*Photo credit: Ricardo Morán via Instagram
Ricardo Morán has played many parts over the years on his way to becoming a household name in Peru: television producer, presenter, theater director, artist, and author. But now, he is perhaps playing his most challenging role yet: that of being a gay father in one of South America’s most conservative countries.
“I have never had a moment in my life when I didn’t wish to be a parent,” said Morán for INTO in a video call from the Peruvian capital, Lima.
“I have this vivid memory of my father teaching me how to ride a bike…but when I finally accepted that I was gay, I wasn’t sure how I would be able to dream of teaching my own child to ride a bike.”
In Peru, there is no law for gestational surrogacy, regardless of the couple’s sexual orientation. The only law in Peru that exists regarding non-traditional pregnancies is Article 7 of the General Health Law (la Ley General de Salud – Ley N° 16842). This law says that everyone has the right to infertility treatment but only deals with artificial insemination. Article 7 also says that the egg used for the pregnancy must belong to the birth mother. But in gestational surrogacy, the birth mother and egg donor are different people. Therefore, in Peru, where same-sex adoption is illegal, gay couples may find themselves compelled to discreetly explore surrogacy as one pathway to parenthood.
“As is often the case for unregulated processes, there are no protections for both the intended parents and the surrogate, so abuse could happen and does happen,” said Morán. “It’s a black market.”
So Morán, 49, decided to pursue a different (more expensive) pathway to fatherhood.
In order to father his twins, Emiliano and Catalina, Morán traveled to the United States. After their birth, though, the new father’s joy was swiftly tempered by the realization that he now had a battle on his hands. Peru would not recognize his children as citizens.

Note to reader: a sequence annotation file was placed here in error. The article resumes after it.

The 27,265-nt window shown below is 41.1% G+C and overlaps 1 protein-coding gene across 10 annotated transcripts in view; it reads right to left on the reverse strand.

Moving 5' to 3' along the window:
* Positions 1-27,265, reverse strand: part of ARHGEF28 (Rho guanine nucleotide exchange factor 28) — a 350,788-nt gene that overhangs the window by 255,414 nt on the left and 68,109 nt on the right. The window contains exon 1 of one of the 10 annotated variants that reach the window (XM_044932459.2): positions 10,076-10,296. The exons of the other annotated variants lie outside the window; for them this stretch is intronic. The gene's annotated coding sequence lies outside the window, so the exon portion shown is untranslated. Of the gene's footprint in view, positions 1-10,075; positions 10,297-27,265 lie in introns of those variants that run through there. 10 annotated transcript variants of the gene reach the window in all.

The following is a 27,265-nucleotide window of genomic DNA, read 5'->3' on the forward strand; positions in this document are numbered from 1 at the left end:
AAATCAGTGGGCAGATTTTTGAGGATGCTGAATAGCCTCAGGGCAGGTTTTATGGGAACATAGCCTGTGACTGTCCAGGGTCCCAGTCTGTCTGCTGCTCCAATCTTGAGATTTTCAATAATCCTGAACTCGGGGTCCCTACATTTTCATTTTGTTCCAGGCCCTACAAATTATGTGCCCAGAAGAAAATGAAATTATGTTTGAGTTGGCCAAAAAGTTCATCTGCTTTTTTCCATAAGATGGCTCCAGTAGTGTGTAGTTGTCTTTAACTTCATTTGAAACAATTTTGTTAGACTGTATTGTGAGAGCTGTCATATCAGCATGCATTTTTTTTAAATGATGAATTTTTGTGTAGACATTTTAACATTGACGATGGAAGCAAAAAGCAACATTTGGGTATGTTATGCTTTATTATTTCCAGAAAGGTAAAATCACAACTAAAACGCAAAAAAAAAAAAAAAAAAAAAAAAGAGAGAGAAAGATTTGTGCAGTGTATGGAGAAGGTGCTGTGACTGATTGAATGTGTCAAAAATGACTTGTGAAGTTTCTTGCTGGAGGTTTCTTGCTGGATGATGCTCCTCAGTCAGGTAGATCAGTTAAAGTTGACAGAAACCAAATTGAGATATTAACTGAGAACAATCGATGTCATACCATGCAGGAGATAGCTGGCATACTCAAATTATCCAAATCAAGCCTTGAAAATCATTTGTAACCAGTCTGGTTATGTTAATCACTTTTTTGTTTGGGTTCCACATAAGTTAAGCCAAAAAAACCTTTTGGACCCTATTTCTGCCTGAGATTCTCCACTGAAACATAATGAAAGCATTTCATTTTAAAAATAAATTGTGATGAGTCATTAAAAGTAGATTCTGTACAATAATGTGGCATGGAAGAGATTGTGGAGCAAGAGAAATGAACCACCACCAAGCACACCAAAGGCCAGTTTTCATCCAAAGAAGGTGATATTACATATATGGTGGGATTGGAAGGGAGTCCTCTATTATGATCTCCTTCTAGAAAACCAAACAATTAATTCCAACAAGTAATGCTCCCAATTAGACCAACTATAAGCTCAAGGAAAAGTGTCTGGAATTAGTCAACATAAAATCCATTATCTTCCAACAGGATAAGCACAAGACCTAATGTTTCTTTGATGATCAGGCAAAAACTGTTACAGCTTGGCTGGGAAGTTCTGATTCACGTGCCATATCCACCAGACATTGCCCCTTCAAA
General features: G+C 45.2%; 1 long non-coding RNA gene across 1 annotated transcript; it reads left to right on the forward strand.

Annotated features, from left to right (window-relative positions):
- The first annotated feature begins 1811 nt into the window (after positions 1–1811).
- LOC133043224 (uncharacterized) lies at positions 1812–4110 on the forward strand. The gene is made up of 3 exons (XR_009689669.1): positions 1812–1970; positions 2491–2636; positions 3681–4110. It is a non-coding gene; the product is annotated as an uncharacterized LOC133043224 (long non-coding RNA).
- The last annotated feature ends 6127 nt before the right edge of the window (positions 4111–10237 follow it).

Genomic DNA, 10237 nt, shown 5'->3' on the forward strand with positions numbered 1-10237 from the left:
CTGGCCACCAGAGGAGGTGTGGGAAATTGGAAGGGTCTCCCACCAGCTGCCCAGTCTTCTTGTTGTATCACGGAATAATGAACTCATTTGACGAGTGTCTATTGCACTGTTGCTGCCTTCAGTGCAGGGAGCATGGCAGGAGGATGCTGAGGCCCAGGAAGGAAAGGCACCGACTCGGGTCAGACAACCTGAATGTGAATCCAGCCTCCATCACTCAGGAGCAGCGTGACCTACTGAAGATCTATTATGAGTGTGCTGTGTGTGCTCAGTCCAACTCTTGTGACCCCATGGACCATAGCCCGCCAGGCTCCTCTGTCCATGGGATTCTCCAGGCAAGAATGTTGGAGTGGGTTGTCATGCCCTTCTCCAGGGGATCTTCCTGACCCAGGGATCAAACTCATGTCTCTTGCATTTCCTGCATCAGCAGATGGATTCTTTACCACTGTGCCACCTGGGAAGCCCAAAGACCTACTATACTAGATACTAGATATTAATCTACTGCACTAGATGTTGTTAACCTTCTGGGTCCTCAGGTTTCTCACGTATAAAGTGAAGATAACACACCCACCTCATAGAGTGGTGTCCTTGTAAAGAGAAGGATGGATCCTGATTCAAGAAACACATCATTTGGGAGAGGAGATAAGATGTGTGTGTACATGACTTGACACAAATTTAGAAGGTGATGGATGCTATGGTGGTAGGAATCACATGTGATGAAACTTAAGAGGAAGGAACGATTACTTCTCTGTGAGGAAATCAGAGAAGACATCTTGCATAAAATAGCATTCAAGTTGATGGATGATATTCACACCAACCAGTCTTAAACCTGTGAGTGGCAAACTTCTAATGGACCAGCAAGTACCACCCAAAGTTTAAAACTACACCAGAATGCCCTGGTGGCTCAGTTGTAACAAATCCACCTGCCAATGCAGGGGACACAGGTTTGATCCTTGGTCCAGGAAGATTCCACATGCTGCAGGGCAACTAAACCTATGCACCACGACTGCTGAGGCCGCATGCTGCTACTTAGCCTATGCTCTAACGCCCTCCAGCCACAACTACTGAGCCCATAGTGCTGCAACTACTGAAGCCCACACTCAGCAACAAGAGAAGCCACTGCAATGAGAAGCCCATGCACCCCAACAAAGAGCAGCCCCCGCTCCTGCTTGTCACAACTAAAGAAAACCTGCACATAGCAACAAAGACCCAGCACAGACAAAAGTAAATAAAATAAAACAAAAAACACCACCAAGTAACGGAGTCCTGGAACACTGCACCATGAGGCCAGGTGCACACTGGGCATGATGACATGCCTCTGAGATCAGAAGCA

When Morán took his children to the Peruvian Consulate in Houston, Texas, he thought it would be a routine process of registering them as Peruvian citizens born abroad. He soon discovered that he would be in for a long fight.
“My sister was with Catalina, and I was holding Emiliano,” said Morán. “[The consul] had this photocopied paper and he said, ‘Where is the part where it says a man can register a kid alone?'”
Peru’s national registry, RENIEC, requires a mother to be present in order to register a newborn as a Peruvian citizen.
“Paradoxically, trying to have my kids through a regulated and legal process in a different country, I ended up with my newly formed family in another unregulated situation: the impossibility…to register my children as Peruvians,” said Morán. “They are foreigners in their father’s country,”
RENIEC’s regulations were written in 1936 and revised in 1984, when assisted reproductive techniques were not popular. So a gap exists in Peru’s legislation for people of any gender and sexual orientation who have children through gestational surrogacy. However, if a heterosexual couple had their children through gestational surrogacy in Texas, like Morán did, their names would be listed as the mother and father on the U.S. birth certificate and they would be able to register them with a Peruvian consulate. A child born to a single father or two gay men through surrogacy would not have a mother’s name listed on the birth certificate.